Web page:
HP To Purchase EDS In $13bn Deal

HP has announced that the company will purchase EDS (Electronic Data Systems) for $25 per share.

The $13bn deal has been approved by both companies’ boards of directors, and is expected to close in the second half of this year. When it does, HP estimates it will have roughly a 7 percent share of the technology service market. It will also see HP’s IT services revenue increase by over 50 percent (to more than $38 billion) and will put it second only to IBM (which currently has a 10 percent share of the technology service market). This is a step up from the company’s previous spot in fifth place behind Accenture, Fujitsu, EDS and IBM.

Rumours of the acquisition began to circulate yesterday and by the time Monday evening rolled around, both HP and EDS had released statements confirming that the two were in talks but both refused to elaborate on the issue.

HP plans to establish a new business group, EDS –an HP company, which will be based in Plano, Texas, home of the current EDS headquarters.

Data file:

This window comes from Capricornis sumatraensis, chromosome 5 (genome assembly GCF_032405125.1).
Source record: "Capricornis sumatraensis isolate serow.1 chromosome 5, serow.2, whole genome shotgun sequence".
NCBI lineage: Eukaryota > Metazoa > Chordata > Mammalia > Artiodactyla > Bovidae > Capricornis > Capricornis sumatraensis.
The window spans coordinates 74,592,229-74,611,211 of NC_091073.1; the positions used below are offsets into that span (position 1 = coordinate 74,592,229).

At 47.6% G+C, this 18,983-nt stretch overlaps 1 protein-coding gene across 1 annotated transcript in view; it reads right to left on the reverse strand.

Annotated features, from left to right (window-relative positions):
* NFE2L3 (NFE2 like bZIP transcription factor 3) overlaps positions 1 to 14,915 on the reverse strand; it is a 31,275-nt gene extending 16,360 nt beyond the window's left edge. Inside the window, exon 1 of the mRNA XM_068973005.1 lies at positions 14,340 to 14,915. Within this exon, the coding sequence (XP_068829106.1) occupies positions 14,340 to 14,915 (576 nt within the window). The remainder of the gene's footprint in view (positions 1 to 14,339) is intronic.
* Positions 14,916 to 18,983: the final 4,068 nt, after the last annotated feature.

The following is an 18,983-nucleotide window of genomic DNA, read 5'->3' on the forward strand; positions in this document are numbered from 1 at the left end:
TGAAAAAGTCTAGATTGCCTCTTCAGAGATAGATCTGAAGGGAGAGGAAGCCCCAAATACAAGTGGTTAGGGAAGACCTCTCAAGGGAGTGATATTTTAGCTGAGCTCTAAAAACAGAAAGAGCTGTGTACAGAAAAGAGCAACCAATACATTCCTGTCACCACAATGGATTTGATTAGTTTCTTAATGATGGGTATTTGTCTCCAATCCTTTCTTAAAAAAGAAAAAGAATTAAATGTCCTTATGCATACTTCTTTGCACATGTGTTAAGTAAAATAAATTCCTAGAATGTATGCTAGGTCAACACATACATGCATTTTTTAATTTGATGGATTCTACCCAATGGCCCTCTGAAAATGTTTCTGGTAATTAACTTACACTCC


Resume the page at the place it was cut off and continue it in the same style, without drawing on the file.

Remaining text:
The acquisition is the largest people-based business acquisition the industry has seen so it shouldn’t be any surprise to hear that the 210,000 combined employees won’t be 210,000 employees for very long. HP did hint at significant layoffs in overlapping departments but HP Chief Executive, Mark Hurd and EDS Chief Ronald Rittenmeyer declined to estimate how many people would get the axe.

Networkworld.com has a copy of the email Rittenmeyer sent to the masses over at EDS. While there is plenty of reassurance regarding the new company’s location (as previously mentioned it will take up residency in Plano) and that EDS would retain the brand that “you all worked so hard for”, he also mentions that there’s going to be a lot of change, which is sure to panic a few employees. Our advice it to chain yourself to your desk and layoff hanging out around the watercooler.

The deal between EDS and HP is reminiscent of HP’s near-acquisition of PricewaterhouseCoopers’ consulting division in 2000. IBM bought the unit two years later for $3.5 billion.